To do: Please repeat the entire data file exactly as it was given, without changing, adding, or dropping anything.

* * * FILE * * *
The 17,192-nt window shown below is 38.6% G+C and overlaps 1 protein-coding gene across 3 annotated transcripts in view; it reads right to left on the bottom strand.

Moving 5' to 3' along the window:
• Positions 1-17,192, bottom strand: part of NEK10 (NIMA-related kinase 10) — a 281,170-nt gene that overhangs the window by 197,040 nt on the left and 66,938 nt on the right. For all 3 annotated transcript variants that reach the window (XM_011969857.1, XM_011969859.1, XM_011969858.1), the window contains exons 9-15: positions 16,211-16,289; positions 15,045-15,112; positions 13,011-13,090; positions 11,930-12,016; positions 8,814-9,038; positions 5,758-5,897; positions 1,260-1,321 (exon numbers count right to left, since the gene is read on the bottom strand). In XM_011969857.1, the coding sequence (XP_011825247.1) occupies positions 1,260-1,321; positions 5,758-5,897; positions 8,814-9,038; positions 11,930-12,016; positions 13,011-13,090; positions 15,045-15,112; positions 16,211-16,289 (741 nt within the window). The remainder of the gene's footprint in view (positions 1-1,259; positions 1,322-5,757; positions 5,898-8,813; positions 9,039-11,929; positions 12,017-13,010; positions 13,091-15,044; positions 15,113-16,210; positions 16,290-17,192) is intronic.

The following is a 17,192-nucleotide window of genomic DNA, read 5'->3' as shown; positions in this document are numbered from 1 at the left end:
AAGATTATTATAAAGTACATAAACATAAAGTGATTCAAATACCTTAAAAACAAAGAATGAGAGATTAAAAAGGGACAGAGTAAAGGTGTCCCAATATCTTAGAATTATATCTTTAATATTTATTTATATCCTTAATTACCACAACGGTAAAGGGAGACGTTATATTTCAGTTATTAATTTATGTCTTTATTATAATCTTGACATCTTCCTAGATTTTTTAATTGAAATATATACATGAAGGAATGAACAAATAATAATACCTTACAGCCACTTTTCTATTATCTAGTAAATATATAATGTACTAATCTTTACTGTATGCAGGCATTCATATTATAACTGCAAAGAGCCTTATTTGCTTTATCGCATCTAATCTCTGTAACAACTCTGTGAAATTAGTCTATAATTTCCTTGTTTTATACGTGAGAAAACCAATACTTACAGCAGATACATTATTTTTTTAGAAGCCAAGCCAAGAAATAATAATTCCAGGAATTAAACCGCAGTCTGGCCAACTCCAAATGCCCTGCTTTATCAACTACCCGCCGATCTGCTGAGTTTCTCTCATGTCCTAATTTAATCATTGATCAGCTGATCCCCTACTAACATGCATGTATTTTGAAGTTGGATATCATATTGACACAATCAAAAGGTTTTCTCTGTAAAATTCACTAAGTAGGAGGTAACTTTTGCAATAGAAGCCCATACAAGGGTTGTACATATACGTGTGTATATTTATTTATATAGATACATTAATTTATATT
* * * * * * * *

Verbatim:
The 17,192-nt window shown below is 38.6% G+C and overlaps 1 protein-coding gene across 3 annotated transcripts in view; it reads right to left on the bottom strand.

Moving 5' to 3' along the window:
• Positions 1-17,192, bottom strand: part of NEK10 (NIMA-related kinase 10) — a 281,170-nt gene that overhangs the window by 197,040 nt on the left and 66,938 nt on the right. For all 3 annotated transcript variants that reach the window (XM_011969857.1, XM_011969859.1, XM_011969858.1), the window contains exons 9-15: positions 16,211-16,289; positions 15,045-15,112; positions 13,011-13,090; positions 11,930-12,016; positions 8,814-9,038; positions 5,758-5,897; positions 1,260-1,321 (exon numbers count right to left, since the gene is read on the bottom strand). In XM_011969857.1, the coding sequence (XP_011825247.1) occupies positions 1,260-1,321; positions 5,758-5,897; positions 8,814-9,038; positions 11,930-12,016; positions 13,011-13,090; positions 15,045-15,112; positions 16,211-16,289 (741 nt within the window). The remainder of the gene's footprint in view (positions 1-1,259; positions 1,322-5,757; positions 5,898-8,813; positions 9,039-11,929; positions 12,017-13,010; positions 13,091-15,044; positions 15,113-16,210; positions 16,290-17,192) is intronic.

The following is a 17,192-nucleotide window of genomic DNA, read 5'->3' as shown; positions in this document are numbered from 1 at the left end:
AAGATTATTATAAAGTACATAAACATAAAGTGATTCAAATACCTTAAAAACAAAGAATGAGAGATTAAAAAGGGACAGAGTAAAGGTGTCCCAATATCTTAGAATTATATCTTTAATATTTATTTATATCCTTAATTACCACAACGGTAAAGGGAGACGTTATATTTCAGTTATTAATTTATGTCTTTATTATAATCTTGACATCTTCCTAGATTTTTTAATTGAAATATATACATGAAGGAATGAACAAATAATAATACCTTACAGCCACTTTTCTATTATCTAGTAAATATATAATGTACTAATCTTTACTGTATGCAGGCATTCATATTATAACTGCAAAGAGCCTTATTTGCTTTATCGCATCTAATCTCTGTAACAACTCTGTGAAATTAGTCTATAATTTCCTTGTTTTATACGTGAGAAAACCAATACTTACAGCAGATACATTATTTTTTTAGAAGCCAAGCCAAGAAATAATAATTCCAGGAATTAAACCGCAGTCTGGCCAACTCCAAATGCCCTGCTTTATCAACTACCCGCCGATCTGCTGAGTTTCTCTCATGTCCTAATTTAATCATTGATCAGCTGATCCCCTACTAACATGCATGTATTTTGAAGTTGGATATCATATTGACACAATCAAAAGGTTTTCTCTGTAAAATTCACTAAGTAGGAGGTAACTTTTGCAATAGAAGCCCATACAAGGGTTGTACATATACGTGTGTATATTTATTTATATAGATACATTAATTTATATT